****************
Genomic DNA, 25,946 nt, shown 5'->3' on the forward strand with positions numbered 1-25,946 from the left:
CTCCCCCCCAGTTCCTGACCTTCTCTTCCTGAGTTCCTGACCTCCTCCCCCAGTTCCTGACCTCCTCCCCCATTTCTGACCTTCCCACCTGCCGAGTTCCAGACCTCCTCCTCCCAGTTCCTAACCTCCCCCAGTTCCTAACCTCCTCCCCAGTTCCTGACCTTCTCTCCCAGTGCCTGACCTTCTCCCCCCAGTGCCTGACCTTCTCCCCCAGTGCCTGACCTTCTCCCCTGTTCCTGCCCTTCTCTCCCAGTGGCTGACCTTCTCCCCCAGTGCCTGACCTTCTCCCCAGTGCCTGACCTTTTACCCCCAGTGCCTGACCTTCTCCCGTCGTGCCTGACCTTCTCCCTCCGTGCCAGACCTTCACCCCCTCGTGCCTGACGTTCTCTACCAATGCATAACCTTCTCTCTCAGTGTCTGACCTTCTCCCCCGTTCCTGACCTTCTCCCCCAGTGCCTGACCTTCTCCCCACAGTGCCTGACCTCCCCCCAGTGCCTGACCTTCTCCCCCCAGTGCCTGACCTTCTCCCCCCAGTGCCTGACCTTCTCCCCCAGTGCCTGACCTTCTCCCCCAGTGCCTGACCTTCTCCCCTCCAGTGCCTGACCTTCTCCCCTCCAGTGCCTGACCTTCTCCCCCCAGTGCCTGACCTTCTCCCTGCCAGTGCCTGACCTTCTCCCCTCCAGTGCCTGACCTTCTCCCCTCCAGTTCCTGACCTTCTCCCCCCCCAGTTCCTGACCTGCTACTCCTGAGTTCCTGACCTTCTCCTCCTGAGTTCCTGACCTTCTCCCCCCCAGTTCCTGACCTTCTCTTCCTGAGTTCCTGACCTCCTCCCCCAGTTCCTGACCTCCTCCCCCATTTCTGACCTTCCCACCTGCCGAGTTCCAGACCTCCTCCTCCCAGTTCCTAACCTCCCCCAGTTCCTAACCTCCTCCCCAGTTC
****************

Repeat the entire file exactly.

Genomic DNA, 25,946 nt, shown 5'->3' on the forward strand with positions numbered 1-25,946 from the left:
CTCCCCCCCAGTTCCTGACCTTCTCTTCCTGAGTTCCTGACCTCCTCCCCCAGTTCCTGACCTCCTCCCCCATTTCTGACCTTCCCACCTGCCGAGTTCCAGACCTCCTCCTCCCAGTTCCTAACCTCCCCCAGTTCCTAACCTCCTCCCCAGTTCCTGACCTTCTCTCCCAGTGCCTGACCTTCTCCCCCCAGTGCCTGACCTTCTCCCCCAGTGCCTGACCTTCTCCCCTGTTCCTGCCCTTCTCTCCCAGTGGCTGACCTTCTCCCCCAGTGCCTGACCTTCTCCCCAGTGCCTGACCTTTTACCCCCAGTGCCTGACCTTCTCCCGTCGTGCCTGACCTTCTCCCTCCGTGCCAGACCTTCACCCCCTCGTGCCTGACGTTCTCTACCAATGCATAACCTTCTCTCTCAGTGTCTGACCTTCTCCCCCGTTCCTGACCTTCTCCCCCAGTGCCTGACCTTCTCCCCACAGTGCCTGACCTCCCCCCAGTGCCTGACCTTCTCCCCCCAGTGCCTGACCTTCTCCCCCCAGTGCCTGACCTTCTCCCCCAGTGCCTGACCTTCTCCCCCAGTGCCTGACCTTCTCCCCTCCAGTGCCTGACCTTCTCCCCTCCAGTGCCTGACCTTCTCCCCCCAGTGCCTGACCTTCTCCCTGCCAGTGCCTGACCTTCTCCCCTCCAGTGCCTGACCTTCTCCCCTCCAGTTCCTGACCTTCTCCCCCCCCAGTTCCTGACCTGCTACTCCTGAGTTCCTGACCTTCTCCTCCTGAGTTCCTGACCTTCTCCCCCCCAGTTCCTGACCTTCTCTTCCTGAGTTCCTGACCTCCTCCCCCAGTTCCTGACCTCCTCCCCCATTTCTGACCTTCCCACCTGCCGAGTTCCAGACCTCCTCCTCCCAGTTCCTAACCTCCCCCAGTTCCTAACCTCCTCCCCAGTTC